- Rocks Hut, 16 bunks; Middy Creek Hut, 6 bunks; Mt Fell Hut, 8 bunks; Richmond Saddle Hut, 10 bunks
- From Brook St in Nelson
- Download the route notes, maps and GPX file
Mt Fell Hut, Mt Richmond Forest Park
One of the many advantages of living in Nelson is the number of superb tramps that start within walking distance of the central city. Mt Richmond Forest Park is a wee beauty with a range of routes from easy to extremely challenging, but it is overshadowed by its much more glamorous cousins – Kahurangi, Abel Tasman and Nelson Lakes national parks. This is a good thing for those preferring solitude in the hills rather than packed mega huts. Even in the middle of summer it is rare to see many other trampers.
Leaving the Brook Valley Camp, the shortcut from Windy Point to Rocks Hut was a good way to save over half an hour instead of the conventional route in Mt Richmond Forest Park via Coppermine and Dun saddles. The route followed a spur down to the forks and up the other side, but someone had kindly tied coloured tape along the line of an old un-maintained track through the bush. It was worth the effort to get a close look at the ultramafic belt that gave Dun Mountain its name.
From Rocks Hut we had a daunting view of the Mt Fell Hut ridge lurching towards Mt Richmond. A series of grunty climbs over ever-higher peaks extend to Mt Fell and beyond. Bluffs edge the Richmond Stream side of the ridge and Conical Knob rises 1216m above the Pelorus. Beyond is an unnamed 1496m peak so steep it has three fixed wires to reduce the chances of trampers hurtling into the abyss. Mt Fell, Johnson Peak and Mt Richmond follow close on each other’s heels, from 1500m to just over 1700m in height.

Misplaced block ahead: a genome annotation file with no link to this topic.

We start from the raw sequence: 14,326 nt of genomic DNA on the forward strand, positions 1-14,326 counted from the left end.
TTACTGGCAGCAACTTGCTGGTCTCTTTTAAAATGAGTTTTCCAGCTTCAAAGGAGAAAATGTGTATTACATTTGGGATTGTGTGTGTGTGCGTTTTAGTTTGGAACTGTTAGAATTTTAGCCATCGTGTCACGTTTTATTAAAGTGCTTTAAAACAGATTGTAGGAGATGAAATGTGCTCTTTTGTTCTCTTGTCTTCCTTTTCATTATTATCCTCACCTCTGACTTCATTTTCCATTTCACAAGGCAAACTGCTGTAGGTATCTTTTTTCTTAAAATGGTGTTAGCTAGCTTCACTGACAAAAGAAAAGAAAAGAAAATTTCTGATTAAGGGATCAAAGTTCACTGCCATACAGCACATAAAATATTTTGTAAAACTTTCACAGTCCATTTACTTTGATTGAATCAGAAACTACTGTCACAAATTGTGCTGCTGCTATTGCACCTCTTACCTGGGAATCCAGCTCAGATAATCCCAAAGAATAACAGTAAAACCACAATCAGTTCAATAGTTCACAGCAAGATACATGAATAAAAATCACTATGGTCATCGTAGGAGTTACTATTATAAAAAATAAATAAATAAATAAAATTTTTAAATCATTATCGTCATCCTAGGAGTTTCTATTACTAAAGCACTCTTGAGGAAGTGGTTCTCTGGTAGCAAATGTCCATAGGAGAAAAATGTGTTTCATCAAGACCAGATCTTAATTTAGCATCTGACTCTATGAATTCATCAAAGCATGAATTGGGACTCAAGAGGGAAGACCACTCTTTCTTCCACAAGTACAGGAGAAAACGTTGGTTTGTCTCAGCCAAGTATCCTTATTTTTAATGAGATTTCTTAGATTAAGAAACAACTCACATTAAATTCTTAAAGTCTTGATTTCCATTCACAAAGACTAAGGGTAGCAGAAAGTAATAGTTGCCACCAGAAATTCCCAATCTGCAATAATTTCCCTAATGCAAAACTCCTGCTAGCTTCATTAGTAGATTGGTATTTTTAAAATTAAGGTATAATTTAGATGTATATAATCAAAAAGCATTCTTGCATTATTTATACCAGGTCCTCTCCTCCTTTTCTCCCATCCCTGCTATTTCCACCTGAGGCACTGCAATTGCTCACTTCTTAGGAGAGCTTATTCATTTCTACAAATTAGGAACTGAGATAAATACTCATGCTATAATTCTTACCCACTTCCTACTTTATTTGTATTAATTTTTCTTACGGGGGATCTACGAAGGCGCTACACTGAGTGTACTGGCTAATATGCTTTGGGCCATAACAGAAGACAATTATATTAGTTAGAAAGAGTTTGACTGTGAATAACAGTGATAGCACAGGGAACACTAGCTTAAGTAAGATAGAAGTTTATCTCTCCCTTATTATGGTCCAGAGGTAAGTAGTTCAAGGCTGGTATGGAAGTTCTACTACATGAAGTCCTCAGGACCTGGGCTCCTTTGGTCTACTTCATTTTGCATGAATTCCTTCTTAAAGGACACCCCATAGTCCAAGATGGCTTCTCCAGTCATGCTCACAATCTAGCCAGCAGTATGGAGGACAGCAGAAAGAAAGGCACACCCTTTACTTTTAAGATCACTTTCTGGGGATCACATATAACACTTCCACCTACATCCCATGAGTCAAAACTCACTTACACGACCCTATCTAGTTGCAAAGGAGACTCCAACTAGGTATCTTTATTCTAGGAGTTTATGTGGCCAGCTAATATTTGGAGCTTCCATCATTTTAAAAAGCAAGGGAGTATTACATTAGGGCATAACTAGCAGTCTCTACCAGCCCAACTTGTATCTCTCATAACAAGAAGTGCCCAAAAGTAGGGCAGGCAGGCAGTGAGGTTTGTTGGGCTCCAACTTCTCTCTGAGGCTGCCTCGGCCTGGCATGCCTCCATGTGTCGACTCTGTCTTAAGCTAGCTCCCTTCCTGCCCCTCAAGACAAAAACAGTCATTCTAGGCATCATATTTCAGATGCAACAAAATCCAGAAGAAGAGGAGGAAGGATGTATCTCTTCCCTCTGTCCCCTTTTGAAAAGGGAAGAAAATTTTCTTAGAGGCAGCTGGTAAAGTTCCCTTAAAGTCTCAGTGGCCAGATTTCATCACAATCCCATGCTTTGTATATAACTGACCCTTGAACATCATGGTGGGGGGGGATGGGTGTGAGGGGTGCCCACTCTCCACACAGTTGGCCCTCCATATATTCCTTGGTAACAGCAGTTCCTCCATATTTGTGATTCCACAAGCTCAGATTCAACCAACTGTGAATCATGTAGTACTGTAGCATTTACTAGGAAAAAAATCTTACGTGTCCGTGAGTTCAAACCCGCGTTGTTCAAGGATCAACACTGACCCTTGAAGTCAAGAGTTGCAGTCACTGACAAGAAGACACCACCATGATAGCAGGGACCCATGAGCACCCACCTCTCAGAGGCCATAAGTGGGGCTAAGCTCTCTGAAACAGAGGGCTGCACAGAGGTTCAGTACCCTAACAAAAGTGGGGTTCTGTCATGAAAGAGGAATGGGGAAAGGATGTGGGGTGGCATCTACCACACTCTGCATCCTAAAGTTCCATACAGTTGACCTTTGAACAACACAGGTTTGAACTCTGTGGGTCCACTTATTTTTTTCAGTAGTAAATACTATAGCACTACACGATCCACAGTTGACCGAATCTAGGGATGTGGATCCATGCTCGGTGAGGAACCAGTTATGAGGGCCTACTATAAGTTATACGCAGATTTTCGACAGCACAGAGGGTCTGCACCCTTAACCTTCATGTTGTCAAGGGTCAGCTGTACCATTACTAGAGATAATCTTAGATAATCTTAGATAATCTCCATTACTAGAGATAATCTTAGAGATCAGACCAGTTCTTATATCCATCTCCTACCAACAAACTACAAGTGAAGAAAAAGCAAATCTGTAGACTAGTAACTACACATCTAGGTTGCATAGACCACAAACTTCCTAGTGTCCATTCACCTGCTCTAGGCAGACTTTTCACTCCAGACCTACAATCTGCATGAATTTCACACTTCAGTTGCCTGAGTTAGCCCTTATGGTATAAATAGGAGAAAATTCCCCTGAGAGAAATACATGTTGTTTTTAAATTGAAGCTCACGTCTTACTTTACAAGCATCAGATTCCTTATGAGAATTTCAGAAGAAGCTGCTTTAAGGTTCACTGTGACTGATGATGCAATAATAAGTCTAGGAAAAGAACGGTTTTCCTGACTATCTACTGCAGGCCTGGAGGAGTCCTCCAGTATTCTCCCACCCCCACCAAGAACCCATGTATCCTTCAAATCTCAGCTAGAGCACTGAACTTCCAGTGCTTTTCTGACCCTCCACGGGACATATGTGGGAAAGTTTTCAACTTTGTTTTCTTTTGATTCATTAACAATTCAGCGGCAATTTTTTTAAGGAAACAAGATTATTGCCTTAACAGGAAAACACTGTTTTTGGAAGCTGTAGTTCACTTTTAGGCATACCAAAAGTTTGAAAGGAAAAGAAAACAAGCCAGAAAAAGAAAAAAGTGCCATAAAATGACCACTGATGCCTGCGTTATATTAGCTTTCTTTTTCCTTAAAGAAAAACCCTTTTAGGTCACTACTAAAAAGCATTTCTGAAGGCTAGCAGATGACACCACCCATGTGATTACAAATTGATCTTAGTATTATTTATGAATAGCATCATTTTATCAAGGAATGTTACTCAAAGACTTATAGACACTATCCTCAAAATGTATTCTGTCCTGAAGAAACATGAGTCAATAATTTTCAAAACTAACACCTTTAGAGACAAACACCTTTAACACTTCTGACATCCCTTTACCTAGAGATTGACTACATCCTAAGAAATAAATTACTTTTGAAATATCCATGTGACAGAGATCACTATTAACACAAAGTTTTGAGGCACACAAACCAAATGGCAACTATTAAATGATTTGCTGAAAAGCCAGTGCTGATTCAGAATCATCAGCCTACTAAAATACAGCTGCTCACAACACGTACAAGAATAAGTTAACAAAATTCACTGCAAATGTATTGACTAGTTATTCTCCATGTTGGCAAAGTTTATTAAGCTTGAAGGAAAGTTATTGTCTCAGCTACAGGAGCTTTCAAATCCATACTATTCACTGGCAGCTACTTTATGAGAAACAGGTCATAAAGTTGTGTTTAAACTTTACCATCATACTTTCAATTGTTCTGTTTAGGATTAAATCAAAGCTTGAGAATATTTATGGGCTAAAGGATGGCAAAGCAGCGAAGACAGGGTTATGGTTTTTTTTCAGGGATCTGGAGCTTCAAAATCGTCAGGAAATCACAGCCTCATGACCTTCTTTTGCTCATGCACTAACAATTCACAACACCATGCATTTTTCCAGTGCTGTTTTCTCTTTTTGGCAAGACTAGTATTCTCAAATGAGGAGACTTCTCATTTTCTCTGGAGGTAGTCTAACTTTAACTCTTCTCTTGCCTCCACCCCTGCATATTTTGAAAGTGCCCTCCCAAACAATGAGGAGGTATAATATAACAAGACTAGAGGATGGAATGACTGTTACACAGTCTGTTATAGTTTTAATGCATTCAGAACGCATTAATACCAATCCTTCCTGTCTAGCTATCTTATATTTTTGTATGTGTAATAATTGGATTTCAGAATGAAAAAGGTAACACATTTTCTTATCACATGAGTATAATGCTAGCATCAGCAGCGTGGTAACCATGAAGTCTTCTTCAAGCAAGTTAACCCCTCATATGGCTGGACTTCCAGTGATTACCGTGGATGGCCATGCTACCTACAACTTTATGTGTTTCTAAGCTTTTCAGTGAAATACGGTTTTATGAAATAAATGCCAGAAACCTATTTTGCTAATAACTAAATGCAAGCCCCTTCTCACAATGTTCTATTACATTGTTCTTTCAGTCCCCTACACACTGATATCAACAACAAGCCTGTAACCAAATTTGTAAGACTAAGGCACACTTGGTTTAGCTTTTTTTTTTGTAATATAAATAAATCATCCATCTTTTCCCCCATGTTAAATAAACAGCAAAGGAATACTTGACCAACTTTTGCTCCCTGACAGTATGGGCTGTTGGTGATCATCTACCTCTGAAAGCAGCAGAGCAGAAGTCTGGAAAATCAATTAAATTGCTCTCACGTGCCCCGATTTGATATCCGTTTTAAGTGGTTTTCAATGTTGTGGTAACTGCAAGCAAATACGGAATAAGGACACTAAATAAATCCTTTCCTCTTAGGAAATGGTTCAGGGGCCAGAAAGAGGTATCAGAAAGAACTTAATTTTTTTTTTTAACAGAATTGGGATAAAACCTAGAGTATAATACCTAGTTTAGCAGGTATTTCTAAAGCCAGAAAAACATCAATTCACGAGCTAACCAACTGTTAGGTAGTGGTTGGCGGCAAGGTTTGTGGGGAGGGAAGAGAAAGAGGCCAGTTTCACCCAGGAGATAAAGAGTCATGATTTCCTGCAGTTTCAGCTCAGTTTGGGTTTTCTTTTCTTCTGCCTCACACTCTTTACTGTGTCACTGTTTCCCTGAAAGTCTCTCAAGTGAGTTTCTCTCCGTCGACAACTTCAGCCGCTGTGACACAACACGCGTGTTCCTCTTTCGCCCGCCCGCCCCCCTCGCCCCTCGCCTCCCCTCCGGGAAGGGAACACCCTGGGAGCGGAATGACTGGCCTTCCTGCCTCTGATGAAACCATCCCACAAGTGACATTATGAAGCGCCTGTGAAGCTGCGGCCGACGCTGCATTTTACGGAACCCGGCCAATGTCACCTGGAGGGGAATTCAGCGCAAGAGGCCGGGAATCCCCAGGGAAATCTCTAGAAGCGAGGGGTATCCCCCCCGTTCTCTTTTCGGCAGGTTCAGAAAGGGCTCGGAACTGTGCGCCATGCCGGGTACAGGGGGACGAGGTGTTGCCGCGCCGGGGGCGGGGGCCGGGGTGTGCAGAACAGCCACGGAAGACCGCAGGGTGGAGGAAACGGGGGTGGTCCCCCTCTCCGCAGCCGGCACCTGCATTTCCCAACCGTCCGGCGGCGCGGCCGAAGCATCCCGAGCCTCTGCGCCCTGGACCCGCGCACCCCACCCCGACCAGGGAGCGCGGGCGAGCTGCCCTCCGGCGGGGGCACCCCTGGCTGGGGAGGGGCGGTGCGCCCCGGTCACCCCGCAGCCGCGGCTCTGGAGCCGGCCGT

It took an hour or two to drop down to Middy Creek Hut from Rocks Hut. The track to Mt Fell starts here and some wag had attached the sign so it pointed almost straight up, which wasn’t too far from reality. This isn’t a route that mucks about with such niceties as zigzags. It got down to business and headed straight up the face past Conical Knob.
Things then get a bit more exciting – the fixed wire nemesis. After half an hour of plugging away along the steep but well vegetated ridge there was a short stretch of wire rope, followed by an even more exposed second wire and an easy third wire. Then we hit the benign tops and enjoyed a pleasant stroll down to the saddle before another grovelly but straightforward climb onto 1602m Mt Fell.
Once at Mt Fell Hut, there is a choice of trails to exit the park. Head out via Johnston Peak, Mt Richmond and Top Valley or, as we did, down into Timms Creek below the hut.
Whichever way you go, spare a thought for those who carried out the bodies following the 1942 plane crash on Johnston Peak. Don’t expect to see obvious signs of the crash site, although the nose-cone of the Lockheed Electra is still embedded in the rock face 200m below the ridge. There is a full account of the crash and its aftermath in Mt Fell Hut.
– Jacqui Lawless